The stories of Ngāti Whātua

News items - Voices - 23 July 2015

Robert Davidson, Associate Director of Teacher Preparation and Support for Teach First NZ, reflects on the latest Mid-Year Intensive, where both staff and participants stayed the night at Ōrākei Marae.

The stories of Ngāti Whātua are not for the faint hearted and are well documented:  land confiscations, houses burnt,  a history of bullying and oppression. Many non-Māori are struck with feelings of guilt when they first learn about this treatment. Yet if one single theme emerged from the recent Teach First NZ noho at Ōrākei marae it was not resentment, but regeneration.  The focus was on forgiveness and looking forward, the theme of regeneration reflecting the three sacred obligations of Te Rūnunga o Ngāti Whātua: to uphold the mana of the iwi, to care for people and to protect the land.

Graham Tipene, our guide and host, moved students and facilitators alike with his underplaying of this shameful period in our history, opting instead to focus on a message of going forward and building a society that will benefit Māori and non-Māori alike.  If the young people still refer to the Ngāti Whātua stronghold as Boot Hill - a reference to a time when Māori were literally booted up the hill by police, Graham’s own emphasis is upon re-building, the need to embrace Western culture, but still preserve local knowledge.  It is an attitude that seems to embody the spirit of this remarkable iwi.

His humour and love of detail was completely engaging: the iwi attempt to teach children not only the Māori and English names for plants, but the Latin as well;  an introduction to the enormous waka ‘carried there by the army’.  Whether sharing iwi stories, introducing students to the wonders of carving of simply guiding us around the marae, he left us always with sense of enrichment and hope.

For Paul Cunningham, Teach First NZ Development Director, the experience strongly countered the negative stereotypes he had heard ‘from a tourist perspective’.  As an honoured guest, Paul felt that the experience pushed him  ‘happily out of his comfort zone’.  He was touched by the story of Xavier whose Ngāti Whātua mother had been fostered out and caned at school for attempting to speak Māori. ‘It sounds like ancient history,’ said Paul. ‘But it was happening in my lifetime.’ Paul, like many others was moved by the ‘magnificent strides’ made by the iwi.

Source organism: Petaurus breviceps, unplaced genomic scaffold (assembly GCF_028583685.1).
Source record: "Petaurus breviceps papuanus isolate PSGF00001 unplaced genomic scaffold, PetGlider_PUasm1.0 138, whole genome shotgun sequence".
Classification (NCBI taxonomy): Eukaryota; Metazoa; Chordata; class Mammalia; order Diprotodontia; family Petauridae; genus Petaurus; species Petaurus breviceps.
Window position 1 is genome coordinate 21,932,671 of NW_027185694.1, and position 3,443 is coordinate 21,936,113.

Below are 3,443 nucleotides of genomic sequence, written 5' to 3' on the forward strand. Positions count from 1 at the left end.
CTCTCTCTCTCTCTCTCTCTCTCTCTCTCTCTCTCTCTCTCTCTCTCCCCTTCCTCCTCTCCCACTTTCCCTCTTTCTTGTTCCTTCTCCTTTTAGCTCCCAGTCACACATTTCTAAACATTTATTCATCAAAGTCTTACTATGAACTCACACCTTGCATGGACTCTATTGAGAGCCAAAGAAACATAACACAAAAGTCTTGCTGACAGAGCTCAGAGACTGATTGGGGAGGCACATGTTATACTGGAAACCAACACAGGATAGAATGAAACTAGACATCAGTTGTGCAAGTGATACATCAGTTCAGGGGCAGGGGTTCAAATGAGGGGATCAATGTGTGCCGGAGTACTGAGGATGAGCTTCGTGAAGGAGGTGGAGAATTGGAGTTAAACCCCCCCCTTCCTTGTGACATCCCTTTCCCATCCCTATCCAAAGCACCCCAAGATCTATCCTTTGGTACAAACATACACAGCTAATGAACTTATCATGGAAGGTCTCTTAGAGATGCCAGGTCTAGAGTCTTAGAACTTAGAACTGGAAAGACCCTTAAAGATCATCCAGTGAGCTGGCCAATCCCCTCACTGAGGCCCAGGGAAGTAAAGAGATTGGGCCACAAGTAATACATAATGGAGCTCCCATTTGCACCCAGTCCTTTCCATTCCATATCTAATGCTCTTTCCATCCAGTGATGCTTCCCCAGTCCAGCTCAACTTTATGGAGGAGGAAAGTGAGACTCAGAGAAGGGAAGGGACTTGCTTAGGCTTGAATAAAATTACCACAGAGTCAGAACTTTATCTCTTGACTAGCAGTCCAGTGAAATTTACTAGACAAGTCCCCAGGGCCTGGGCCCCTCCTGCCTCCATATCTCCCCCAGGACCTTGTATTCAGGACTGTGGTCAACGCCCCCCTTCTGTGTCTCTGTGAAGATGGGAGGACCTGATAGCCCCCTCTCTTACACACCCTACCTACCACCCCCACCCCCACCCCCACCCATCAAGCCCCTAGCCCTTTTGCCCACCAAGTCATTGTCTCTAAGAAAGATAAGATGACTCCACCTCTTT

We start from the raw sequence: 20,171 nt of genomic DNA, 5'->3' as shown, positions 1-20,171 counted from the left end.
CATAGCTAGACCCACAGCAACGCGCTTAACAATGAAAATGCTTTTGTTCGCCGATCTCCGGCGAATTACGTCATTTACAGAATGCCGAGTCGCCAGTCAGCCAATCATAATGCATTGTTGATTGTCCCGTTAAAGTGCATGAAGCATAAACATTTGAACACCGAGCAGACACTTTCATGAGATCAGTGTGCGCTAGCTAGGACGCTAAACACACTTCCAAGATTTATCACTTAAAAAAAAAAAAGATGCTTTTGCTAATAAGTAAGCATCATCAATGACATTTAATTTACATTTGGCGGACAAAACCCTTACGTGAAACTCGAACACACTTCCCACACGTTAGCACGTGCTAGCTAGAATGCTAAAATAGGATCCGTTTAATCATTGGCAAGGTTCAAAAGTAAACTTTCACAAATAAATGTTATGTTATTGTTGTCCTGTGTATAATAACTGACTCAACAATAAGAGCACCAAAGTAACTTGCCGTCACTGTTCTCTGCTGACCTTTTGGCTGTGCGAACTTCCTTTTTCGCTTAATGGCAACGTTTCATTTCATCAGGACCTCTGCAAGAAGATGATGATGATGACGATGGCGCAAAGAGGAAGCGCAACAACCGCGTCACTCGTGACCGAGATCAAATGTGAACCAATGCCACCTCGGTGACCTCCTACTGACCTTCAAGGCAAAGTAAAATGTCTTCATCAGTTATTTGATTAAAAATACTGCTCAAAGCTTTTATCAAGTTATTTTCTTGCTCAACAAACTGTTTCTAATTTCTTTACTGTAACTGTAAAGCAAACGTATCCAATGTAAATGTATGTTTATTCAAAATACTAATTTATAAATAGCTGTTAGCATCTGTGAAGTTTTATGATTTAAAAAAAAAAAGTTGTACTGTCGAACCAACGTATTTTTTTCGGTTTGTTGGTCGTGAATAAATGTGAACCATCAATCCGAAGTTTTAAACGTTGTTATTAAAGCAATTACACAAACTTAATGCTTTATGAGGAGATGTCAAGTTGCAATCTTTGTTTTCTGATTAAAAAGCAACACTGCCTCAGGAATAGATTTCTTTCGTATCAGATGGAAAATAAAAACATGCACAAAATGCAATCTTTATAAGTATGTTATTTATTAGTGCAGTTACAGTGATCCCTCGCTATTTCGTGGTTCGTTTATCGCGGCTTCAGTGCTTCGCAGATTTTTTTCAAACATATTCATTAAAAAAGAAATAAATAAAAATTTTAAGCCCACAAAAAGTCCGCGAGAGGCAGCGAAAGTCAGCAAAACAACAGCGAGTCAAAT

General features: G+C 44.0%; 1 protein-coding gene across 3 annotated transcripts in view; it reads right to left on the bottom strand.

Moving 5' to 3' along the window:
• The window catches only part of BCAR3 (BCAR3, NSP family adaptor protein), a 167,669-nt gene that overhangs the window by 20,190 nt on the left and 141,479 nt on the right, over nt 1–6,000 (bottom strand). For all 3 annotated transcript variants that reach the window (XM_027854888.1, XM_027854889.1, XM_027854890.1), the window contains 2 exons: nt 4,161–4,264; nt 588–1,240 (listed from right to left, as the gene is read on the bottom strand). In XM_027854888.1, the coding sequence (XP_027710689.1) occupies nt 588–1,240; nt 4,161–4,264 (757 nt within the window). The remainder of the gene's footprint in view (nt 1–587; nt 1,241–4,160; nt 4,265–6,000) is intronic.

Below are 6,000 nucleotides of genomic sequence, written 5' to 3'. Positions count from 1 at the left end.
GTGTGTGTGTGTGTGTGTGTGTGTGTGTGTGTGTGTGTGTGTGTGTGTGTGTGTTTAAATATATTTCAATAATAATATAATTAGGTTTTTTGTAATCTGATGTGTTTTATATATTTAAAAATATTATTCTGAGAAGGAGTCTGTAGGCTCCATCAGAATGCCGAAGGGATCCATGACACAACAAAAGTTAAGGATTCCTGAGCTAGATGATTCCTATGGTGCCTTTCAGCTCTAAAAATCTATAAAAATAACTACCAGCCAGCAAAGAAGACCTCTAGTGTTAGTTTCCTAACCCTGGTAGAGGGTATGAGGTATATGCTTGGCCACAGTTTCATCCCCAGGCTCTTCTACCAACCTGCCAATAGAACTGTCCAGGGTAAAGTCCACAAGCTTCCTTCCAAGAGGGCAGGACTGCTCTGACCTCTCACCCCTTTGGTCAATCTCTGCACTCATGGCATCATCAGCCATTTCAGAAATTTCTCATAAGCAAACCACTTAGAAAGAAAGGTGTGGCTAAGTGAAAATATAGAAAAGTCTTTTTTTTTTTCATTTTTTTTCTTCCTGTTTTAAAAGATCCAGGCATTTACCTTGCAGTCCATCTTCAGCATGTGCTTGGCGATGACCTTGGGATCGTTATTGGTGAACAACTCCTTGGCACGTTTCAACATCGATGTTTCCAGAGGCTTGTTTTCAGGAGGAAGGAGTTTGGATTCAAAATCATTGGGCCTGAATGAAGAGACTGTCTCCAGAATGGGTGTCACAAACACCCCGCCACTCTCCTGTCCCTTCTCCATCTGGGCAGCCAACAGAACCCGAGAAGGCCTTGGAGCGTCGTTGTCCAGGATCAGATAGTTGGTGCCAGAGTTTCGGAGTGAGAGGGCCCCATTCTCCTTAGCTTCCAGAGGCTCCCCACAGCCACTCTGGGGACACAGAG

Liam Munday of Ngāti Kahu ki Whangaroa, who joined Teach First NZ this year as Recruitment Advisor, also spoke with admiration of the willingness of the iwi to move on and to live in harmony with their non-Māori neighbours. ‘I felt empowered by the connections and opportunities that came from the experience’.

It was a weekend of varied learning. An afternoon presentation of Kia eke Panuku by Dawn Lawrence and Therese Ford focused on the use of culturally responsive pedagogy in education. Wiremu Flavell, recently HOD Te Reo Māori at Rutherford College, worked with our Māori participants on leadership – exploring possible ways to lead in a Māori way in mainstream settings. The opportunity to consider these matters in a marae setting proved a moving and meaningful experience for our students,  as was the evening session that followed, with its focus on mauri – led by Te Aroha Morehu (GM of Ōrākei Ahikaaroa) and Rongorito Wirihana (student at University of Auckland BA, Maori and Law).

The noho stretched beyond marae boundaries as well. We were treated to a wider exploration of the area surrounding the marae site, in homes occupied only by the iwi and hosting a remarkable range of professional practitioners.  On the grounds near the multi-denominational church, we were further illuminated by the recollections and musings of another wonderful guide, Moana Tamaariki-Pohe. It was a weekend of sharing with an iwi who are always gracious and generous. 

“Mā tō tātou whanaungatanga e whakataki i te ritenga tika”
“By our kinship we strive to meet our present and future needs”